Defi Du Seuil and Buveur D’Air won fairly easily, but Geraghty had to be strong on Yanworth in the Liverpool Hurdle, he needed all his lungs and all his ribs to drive him home.  It was great to have him back, his boss JP McManus said.  Then, nine days later, he had that fall in the Irish National.

Falls and injuries are part of the National Hunt rider’s jurisdiction.  You expect to fall, you expect to get injured, you know that two ambulances follow you as you work.  But even by a National Hunt rider’s standards, Geraghty has been unlucky in the last 12 months.

As well as breaking his arm in that fall at Fairyhouse in April, he also broke a wing of a vertebrae, and the muscle in that area gave him trouble for a while.  But he marked Galway in his calendar and he worked hard on his recuperation.  And typically, he timed his run perfectly.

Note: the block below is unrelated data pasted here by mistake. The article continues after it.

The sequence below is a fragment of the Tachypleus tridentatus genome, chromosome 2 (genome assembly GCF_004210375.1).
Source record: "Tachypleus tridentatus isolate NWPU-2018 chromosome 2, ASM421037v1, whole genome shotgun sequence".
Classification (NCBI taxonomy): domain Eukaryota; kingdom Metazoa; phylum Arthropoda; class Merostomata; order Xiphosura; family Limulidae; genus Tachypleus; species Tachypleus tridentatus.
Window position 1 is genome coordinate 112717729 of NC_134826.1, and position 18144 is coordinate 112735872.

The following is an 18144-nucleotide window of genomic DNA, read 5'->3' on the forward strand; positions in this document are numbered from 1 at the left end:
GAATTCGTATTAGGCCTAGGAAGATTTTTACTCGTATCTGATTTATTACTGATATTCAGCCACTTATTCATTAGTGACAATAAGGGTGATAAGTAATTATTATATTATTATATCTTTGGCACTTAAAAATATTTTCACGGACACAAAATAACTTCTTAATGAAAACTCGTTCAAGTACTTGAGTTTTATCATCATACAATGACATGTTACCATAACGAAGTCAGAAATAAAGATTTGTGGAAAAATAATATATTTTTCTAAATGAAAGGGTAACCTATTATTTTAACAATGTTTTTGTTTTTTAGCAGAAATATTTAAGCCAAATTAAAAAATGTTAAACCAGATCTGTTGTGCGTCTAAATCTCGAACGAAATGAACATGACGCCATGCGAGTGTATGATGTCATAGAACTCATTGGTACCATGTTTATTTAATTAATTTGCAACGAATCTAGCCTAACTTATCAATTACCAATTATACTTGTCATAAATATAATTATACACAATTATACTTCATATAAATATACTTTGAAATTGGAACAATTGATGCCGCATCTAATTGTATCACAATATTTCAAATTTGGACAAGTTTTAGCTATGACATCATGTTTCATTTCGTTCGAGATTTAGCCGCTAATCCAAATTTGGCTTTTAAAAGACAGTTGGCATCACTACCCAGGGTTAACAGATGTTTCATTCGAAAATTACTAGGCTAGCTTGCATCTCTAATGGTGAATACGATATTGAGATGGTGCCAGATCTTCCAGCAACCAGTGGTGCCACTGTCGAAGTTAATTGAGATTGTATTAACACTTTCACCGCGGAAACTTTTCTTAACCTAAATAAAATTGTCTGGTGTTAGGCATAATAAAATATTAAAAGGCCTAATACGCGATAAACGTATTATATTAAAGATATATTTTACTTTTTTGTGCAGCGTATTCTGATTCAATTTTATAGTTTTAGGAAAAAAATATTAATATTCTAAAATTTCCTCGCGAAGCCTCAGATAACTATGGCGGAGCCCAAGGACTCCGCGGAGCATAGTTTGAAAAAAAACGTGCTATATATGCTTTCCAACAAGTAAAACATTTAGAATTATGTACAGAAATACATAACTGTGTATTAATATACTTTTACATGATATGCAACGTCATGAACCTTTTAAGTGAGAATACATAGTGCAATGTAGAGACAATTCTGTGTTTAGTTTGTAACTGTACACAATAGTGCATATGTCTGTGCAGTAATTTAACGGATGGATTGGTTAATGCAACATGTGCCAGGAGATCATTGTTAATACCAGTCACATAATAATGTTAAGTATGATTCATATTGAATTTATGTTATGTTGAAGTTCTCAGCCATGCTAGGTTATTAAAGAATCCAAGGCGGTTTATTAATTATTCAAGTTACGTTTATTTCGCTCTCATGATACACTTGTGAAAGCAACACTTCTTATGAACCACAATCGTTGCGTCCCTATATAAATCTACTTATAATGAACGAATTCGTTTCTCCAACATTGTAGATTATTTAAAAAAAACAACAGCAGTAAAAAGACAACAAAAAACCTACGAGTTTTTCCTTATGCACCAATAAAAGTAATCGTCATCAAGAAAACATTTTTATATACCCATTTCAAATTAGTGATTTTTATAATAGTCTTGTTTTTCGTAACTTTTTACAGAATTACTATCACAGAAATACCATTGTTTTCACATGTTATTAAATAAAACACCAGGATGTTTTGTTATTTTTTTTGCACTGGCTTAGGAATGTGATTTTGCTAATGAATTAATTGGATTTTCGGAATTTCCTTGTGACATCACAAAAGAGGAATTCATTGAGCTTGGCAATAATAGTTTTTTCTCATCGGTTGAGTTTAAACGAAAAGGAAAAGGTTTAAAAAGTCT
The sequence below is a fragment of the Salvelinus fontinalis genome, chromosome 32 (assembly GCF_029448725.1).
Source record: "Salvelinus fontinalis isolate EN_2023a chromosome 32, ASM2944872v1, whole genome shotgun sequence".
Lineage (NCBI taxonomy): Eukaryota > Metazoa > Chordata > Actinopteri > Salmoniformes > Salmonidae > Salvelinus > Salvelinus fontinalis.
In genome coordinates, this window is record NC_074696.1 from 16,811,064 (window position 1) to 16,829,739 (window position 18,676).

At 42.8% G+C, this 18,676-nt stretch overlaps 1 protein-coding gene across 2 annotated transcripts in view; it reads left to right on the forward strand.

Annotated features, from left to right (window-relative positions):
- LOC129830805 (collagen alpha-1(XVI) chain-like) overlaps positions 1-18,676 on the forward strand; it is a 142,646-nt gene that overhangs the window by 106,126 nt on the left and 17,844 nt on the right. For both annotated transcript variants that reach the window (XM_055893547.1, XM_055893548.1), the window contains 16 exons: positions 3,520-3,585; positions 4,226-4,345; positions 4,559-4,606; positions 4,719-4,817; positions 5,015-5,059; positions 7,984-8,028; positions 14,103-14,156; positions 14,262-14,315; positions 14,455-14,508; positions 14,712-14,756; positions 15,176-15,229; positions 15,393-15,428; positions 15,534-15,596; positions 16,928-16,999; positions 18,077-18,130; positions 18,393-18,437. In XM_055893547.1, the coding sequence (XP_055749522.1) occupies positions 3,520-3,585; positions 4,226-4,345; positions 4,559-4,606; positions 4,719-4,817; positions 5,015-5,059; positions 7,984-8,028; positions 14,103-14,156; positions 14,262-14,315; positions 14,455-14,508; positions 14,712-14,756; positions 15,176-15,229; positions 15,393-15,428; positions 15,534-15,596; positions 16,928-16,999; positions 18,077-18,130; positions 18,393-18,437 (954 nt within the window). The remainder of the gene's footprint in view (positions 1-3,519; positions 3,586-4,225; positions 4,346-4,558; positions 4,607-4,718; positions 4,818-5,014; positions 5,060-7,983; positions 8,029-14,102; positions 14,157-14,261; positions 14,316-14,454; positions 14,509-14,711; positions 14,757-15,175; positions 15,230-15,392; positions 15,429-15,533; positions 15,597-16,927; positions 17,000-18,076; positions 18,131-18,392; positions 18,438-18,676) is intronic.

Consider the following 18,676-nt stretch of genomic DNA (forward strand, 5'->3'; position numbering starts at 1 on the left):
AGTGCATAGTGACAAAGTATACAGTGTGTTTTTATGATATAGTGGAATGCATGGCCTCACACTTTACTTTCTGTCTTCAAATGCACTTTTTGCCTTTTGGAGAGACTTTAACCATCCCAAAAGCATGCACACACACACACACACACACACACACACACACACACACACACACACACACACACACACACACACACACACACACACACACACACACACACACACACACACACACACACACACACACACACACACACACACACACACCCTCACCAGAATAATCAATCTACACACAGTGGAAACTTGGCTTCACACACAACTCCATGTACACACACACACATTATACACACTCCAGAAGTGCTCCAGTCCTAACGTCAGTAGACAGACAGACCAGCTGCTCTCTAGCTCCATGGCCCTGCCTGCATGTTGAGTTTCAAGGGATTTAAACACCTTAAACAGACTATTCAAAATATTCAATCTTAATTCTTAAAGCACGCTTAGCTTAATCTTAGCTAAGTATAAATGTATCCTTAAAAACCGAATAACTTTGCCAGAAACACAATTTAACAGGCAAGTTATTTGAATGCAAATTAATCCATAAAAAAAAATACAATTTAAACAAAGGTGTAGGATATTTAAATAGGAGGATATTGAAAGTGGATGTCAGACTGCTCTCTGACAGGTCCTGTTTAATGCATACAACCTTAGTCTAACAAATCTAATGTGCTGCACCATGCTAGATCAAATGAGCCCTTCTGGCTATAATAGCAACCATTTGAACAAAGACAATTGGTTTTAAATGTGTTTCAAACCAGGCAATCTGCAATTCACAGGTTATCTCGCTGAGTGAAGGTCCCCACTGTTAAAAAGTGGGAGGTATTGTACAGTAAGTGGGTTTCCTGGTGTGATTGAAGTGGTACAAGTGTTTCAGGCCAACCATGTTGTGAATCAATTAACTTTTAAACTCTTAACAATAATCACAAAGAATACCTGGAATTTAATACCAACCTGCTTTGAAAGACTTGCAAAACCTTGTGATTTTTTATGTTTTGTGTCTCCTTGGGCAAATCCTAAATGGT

“I was always happy that I would make it back in time for Galway, until the last few weeks maybe, as it was getting closer.  I did a lot of work in Santry, and Paddy Kenny looks after me well.  It was great to get there.”

He had been riding out for just a week before he got the leg up on Le Richebourg for the opening race at Galway on Monday evening, but you would not have thought that he had ever been away.  There was the familiar Geraghty sit, his horse settled and travelling and jumping, a young horse who was racing over hurdles for just the third time.

The rider didn’t panic when his horse made a mistake at the second last hurdle and allowed leader Twobeelucky get away from him a little.  He just gave his horse a squeeze, allowed him regain his balance around the home turn, and helped him get organised for the final obstacle, which he jumped perfectly.  Then the pair of them came clear up the run-in.